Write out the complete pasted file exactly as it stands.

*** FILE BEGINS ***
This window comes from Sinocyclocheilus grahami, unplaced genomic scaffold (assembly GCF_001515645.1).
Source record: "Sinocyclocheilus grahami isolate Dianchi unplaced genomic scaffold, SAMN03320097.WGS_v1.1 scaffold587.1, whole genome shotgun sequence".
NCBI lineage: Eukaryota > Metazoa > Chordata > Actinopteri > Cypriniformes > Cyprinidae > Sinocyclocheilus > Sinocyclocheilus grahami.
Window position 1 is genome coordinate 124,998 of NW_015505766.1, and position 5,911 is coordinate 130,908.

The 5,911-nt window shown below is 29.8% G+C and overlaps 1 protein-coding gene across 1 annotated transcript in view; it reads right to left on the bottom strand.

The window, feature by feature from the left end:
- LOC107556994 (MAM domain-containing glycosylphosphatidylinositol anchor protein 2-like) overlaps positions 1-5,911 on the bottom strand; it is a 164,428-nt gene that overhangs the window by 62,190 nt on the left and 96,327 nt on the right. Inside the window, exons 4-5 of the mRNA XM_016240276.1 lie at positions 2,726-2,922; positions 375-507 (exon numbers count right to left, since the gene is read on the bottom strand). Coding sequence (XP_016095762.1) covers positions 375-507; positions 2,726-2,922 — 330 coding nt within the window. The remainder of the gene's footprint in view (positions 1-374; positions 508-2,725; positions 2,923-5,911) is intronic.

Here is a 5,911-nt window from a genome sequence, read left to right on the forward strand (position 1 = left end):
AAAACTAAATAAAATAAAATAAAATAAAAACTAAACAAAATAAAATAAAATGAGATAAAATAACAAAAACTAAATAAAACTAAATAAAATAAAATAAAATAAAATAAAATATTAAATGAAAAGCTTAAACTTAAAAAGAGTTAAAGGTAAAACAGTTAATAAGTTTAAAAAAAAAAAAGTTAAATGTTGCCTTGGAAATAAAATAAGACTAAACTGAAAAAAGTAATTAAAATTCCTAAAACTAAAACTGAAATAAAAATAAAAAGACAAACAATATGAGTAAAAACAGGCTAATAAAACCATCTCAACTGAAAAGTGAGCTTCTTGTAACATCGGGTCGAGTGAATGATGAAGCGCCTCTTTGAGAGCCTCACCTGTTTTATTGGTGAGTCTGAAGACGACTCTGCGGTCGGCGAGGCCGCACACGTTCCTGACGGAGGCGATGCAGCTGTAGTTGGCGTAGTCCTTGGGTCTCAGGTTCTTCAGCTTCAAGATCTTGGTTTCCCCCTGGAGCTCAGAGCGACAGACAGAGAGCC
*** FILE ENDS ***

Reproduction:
This window comes from Sinocyclocheilus grahami, unplaced genomic scaffold (assembly GCF_001515645.1).
Source record: "Sinocyclocheilus grahami isolate Dianchi unplaced genomic scaffold, SAMN03320097.WGS_v1.1 scaffold587.1, whole genome shotgun sequence".
NCBI lineage: Eukaryota > Metazoa > Chordata > Actinopteri > Cypriniformes > Cyprinidae > Sinocyclocheilus > Sinocyclocheilus grahami.
Window position 1 is genome coordinate 124,998 of NW_015505766.1, and position 5,911 is coordinate 130,908.

The 5,911-nt window shown below is 29.8% G+C and overlaps 1 protein-coding gene across 1 annotated transcript in view; it reads right to left on the bottom strand.

The window, feature by feature from the left end:
- LOC107556994 (MAM domain-containing glycosylphosphatidylinositol anchor protein 2-like) overlaps positions 1-5,911 on the bottom strand; it is a 164,428-nt gene that overhangs the window by 62,190 nt on the left and 96,327 nt on the right. Inside the window, exons 4-5 of the mRNA XM_016240276.1 lie at positions 2,726-2,922; positions 375-507 (exon numbers count right to left, since the gene is read on the bottom strand). Coding sequence (XP_016095762.1) covers positions 375-507; positions 2,726-2,922 — 330 coding nt within the window. The remainder of the gene's footprint in view (positions 1-374; positions 508-2,725; positions 2,923-5,911) is intronic.

Here is a 5,911-nt window from a genome sequence, read left to right on the forward strand (position 1 = left end):
AAAACTAAATAAAATAAAATAAAATAAAAACTAAACAAAATAAAATAAAATGAGATAAAATAACAAAAACTAAATAAAACTAAATAAAATAAAATAAAATAAAATAAAATATTAAATGAAAAGCTTAAACTTAAAAAGAGTTAAAGGTAAAACAGTTAATAAGTTTAAAAAAAAAAAAGTTAAATGTTGCCTTGGAAATAAAATAAGACTAAACTGAAAAAAGTAATTAAAATTCCTAAAACTAAAACTGAAATAAAAATAAAAAGACAAACAATATGAGTAAAAACAGGCTAATAAAACCATCTCAACTGAAAAGTGAGCTTCTTGTAACATCGGGTCGAGTGAATGATGAAGCGCCTCTTTGAGAGCCTCACCTGTTTTATTGGTGAGTCTGAAGACGACTCTGCGGTCGGCGAGGCCGCACACGTTCCTGACGGAGGCGATGCAGCTGTAGTTGGCGTAGTCCTTGGGTCTCAGGTTCTTCAGCTTCAAGATCTTGGTTTCCCCCTGGAGCTCAGAGCGACAGACAGAGAGCC